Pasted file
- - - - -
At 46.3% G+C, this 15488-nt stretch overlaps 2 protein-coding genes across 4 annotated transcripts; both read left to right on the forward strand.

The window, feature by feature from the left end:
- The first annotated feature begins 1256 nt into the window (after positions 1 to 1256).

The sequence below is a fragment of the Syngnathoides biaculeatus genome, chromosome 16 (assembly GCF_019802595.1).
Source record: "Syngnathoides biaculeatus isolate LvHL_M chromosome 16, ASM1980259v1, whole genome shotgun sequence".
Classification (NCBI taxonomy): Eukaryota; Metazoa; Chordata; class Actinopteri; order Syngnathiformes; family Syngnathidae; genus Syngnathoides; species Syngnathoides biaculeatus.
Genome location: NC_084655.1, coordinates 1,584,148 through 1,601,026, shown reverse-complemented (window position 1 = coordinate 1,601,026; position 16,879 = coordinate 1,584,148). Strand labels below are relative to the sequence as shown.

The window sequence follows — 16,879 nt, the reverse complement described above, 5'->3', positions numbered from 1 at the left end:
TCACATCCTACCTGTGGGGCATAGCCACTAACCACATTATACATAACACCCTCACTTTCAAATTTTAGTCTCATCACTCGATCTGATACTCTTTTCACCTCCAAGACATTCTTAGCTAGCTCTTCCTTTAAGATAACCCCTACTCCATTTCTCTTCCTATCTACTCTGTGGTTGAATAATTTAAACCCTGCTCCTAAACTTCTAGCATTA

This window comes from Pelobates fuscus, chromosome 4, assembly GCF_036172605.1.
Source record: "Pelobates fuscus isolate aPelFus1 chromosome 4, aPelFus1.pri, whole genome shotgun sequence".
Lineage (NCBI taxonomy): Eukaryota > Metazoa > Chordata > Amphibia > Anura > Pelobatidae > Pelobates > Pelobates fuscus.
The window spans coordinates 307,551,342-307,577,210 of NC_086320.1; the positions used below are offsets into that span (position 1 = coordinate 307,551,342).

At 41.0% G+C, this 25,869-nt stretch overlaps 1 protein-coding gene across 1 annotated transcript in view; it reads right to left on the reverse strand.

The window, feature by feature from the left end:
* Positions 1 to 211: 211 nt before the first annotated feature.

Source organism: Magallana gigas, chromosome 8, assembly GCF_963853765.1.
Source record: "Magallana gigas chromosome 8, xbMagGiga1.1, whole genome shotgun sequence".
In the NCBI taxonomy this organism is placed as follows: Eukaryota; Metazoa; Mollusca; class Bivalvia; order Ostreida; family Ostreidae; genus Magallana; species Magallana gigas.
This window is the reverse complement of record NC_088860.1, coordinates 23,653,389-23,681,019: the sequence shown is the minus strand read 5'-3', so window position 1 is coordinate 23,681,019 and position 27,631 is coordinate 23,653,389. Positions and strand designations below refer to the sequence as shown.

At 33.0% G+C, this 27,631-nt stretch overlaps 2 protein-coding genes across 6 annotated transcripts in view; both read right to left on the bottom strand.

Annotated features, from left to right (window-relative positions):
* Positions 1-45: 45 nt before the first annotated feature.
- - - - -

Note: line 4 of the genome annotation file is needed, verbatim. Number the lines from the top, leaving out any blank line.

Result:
The sequence below is a fragment of the Syngnathoides biaculeatus genome, chromosome 16 (assembly GCF_019802595.1).